- A main feature is to enlighten the audience on the corruptness throughout the rich class, considering the protagonist Balram has grown up in the Darkness (the poor class of India), making his way to the top as an entrepreneur.
- An enjoyable read, if you are a person that doesn't mind a slow pace plot.

Reading this book more than once does give better insight into the depth that Adiga is trying to portray.
I would recommend giving this book a go, its quite interesting!!

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NigelEdmonds
Oct 19, 2019

Quite original

b
BenHur56
Oct 17, 2018

Great book. I loved it.

SCL_Justin Jul 28, 2017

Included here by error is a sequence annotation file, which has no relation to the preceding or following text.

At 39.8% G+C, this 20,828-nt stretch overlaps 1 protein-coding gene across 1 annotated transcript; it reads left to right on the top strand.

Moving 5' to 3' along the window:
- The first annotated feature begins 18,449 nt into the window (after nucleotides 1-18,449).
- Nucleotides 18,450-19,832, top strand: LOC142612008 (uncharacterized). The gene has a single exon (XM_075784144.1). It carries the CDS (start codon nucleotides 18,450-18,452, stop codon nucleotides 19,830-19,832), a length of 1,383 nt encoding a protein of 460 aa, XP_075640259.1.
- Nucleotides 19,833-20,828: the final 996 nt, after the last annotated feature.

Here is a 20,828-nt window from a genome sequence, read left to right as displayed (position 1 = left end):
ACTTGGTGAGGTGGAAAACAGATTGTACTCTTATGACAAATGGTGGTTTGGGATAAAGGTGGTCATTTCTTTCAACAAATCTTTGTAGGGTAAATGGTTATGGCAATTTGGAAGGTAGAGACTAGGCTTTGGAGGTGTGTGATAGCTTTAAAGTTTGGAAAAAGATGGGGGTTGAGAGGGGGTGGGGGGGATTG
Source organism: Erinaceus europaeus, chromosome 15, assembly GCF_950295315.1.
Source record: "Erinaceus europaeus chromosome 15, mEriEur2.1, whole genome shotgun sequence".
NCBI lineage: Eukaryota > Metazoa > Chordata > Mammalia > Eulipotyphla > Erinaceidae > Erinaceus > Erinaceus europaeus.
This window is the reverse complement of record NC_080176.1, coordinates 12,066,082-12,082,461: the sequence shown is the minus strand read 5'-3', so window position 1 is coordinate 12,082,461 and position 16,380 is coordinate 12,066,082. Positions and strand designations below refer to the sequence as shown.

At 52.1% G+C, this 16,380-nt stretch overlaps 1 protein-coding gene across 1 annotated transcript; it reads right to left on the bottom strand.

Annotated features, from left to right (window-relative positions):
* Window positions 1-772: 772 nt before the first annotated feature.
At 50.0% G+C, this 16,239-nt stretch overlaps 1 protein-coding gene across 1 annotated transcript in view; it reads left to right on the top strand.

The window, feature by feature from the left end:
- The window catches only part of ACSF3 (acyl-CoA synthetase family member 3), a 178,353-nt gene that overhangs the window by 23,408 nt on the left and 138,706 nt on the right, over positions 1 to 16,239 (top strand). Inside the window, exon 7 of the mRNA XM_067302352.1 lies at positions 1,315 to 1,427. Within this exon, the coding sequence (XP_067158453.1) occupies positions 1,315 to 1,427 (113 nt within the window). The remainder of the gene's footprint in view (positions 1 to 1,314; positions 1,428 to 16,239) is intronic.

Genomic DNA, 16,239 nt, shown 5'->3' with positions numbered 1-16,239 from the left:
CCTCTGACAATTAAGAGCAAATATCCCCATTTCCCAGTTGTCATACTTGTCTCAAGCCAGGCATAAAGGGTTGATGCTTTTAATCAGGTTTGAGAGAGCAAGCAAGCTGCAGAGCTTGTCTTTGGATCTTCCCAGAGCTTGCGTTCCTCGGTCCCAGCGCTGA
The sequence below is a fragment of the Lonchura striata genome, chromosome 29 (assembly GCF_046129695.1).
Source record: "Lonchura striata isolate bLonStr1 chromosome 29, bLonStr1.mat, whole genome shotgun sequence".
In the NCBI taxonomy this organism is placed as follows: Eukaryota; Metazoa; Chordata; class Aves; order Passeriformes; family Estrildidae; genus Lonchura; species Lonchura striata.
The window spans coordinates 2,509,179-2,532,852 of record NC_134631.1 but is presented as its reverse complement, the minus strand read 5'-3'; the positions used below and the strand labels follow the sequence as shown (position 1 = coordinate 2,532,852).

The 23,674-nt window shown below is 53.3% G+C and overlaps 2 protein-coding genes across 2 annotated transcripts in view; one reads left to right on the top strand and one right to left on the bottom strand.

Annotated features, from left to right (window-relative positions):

When my mother first went to India she asked what I wanted as a souvenir. I requested “books by South Indian writers” and if they were ones I’d have trouble finding in Canada all the better. Aravind Adiga’s The White Tiger won the Booker in 2008, so it’s not like it’d be especially difficult for me to find here, but I hadn’t read it before this week. Well done, Mom.

The White Tiger is about a country boy named Balram from The Darkness, interior India’s villages. He’s pulled out of school as a child and eventually becomes the driver for a landlord’s son. That job takes him to Delhi where he formulates his ideas of servanthood and the terrible nature of it. Balram is telling this story in the form of reminiscent letters to Wen Jiabao (now former-) leader of China. Now that Balram is a successful entrepreneur he is teaching the communist leader how India really works.